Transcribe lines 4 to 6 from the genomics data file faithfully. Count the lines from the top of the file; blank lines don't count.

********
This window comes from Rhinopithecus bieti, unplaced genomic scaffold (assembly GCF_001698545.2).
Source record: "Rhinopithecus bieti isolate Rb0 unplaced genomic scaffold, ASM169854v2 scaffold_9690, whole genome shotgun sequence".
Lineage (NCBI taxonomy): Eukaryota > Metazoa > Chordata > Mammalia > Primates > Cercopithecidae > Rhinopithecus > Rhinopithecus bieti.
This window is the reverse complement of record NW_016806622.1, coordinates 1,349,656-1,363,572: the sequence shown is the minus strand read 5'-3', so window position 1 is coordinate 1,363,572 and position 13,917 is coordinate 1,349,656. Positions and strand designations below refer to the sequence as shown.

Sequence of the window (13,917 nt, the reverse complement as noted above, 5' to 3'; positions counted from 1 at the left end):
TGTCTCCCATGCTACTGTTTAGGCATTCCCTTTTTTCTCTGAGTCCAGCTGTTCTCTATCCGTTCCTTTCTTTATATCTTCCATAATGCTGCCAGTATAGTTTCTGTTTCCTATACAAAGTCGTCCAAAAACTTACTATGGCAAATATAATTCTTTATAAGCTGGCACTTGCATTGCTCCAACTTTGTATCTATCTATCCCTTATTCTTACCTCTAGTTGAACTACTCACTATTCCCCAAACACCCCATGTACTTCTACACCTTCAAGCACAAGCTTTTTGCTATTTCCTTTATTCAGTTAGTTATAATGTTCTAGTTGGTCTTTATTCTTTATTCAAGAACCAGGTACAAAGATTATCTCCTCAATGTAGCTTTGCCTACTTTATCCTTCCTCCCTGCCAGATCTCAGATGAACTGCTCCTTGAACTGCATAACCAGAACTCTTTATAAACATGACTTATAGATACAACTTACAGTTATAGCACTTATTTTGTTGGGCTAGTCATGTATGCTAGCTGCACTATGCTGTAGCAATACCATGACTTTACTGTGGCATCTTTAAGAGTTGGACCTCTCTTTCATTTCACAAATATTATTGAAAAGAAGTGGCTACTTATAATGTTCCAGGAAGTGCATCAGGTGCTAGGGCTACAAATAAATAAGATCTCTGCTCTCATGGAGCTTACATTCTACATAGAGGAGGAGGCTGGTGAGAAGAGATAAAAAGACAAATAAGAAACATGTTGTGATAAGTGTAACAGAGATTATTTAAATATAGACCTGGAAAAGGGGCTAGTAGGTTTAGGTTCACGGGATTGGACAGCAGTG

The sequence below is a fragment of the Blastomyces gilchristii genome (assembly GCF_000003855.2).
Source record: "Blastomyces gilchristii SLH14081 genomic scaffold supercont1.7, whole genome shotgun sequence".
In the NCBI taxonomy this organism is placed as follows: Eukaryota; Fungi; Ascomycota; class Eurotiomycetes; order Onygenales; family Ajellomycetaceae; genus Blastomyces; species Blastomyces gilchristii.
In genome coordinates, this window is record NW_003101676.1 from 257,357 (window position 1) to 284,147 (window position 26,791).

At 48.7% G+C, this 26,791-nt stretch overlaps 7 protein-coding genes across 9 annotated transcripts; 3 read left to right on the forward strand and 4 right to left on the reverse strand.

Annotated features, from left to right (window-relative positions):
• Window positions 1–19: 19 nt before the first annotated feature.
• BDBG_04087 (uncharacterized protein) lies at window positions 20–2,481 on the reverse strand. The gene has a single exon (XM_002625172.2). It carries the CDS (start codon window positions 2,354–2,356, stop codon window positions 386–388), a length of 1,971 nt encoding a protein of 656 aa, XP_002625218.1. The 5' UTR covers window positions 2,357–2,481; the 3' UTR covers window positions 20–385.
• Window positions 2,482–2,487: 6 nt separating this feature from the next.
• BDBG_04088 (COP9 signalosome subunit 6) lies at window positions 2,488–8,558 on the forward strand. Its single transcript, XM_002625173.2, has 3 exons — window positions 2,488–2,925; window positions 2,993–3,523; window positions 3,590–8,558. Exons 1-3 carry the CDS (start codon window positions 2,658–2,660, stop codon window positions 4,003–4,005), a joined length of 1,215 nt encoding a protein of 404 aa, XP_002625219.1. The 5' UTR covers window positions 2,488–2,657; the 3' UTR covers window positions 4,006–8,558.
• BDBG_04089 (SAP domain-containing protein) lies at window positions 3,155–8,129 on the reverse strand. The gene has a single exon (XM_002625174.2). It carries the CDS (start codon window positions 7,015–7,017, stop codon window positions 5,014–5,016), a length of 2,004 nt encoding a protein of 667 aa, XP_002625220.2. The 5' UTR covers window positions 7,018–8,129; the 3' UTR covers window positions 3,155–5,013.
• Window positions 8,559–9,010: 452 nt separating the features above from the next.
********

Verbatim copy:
This window is the reverse complement of record NW_016806622.1, coordinates 1,349,656-1,363,572: the sequence shown is the minus strand read 5'-3', so window position 1 is coordinate 1,363,572 and position 13,917 is coordinate 1,349,656. Positions and strand designations below refer to the sequence as shown.

Sequence of the window (13,917 nt, the reverse complement as noted above, 5' to 3'; positions counted from 1 at the left end):
TGTCTCCCATGCTACTGTTTAGGCATTCCCTTTTTTCTCTGAGTCCAGCTGTTCTCTATCCGTTCCTTTCTTTATATCTTCCATAATGCTGCCAGTATAGTTTCTGTTTCCTATACAAAGTCGTCCAAAAACTTACTATGGCAAATATAATTCTTTATAAGCTGGCACTTGCATTGCTCCAACTTTGTATCTATCTATCCCTTATTCTTACCTCTAGTTGAACTACTCACTATTCCCCAAACACCCCATGTACTTCTACACCTTCAAGCACAAGCTTTTTGCTATTTCCTTTATTCAGTTAGTTATAATGTTCTAGTTGGTCTTTATTCTTTATTCAAGAACCAGGTACAAAGATTATCTCCTCAATGTAGCTTTGCCTACTTTATCCTTCCTCCCTGCCAGATCTCAGATGAACTGCTCCTTGAACTGCATAACCAGAACTCTTTATAAACATGACTTATAGATACAACTTACAGTTATAGCACTTATTTTGTTGGGCTAGTCATGTATGCTAGCTGCACTATGCTGTAGCAATACCATGACTTTACTGTGGCATCTTTAAGAGTTGGACCTCTCTTTCATTTCACAAATATTATTGAAAAGAAGTGGCTACTTATAATGTTCCAGGAAGTGCATCAGGTGCTAGGGCTACAAATAAATAAGATCTCTGCTCTCATGGAGCTTACATTCTACATAGAGGAGGAGGCTGGTGAGAAGAGATAAAAAGACAAATAAGAAACATGTTGTGATAAGTGTAACAGAGATTATTTAAATATAGACCTGGAAAAGGGGCTAGTAGGTTTAGGTTCACGGGATTGGACAGCAGTG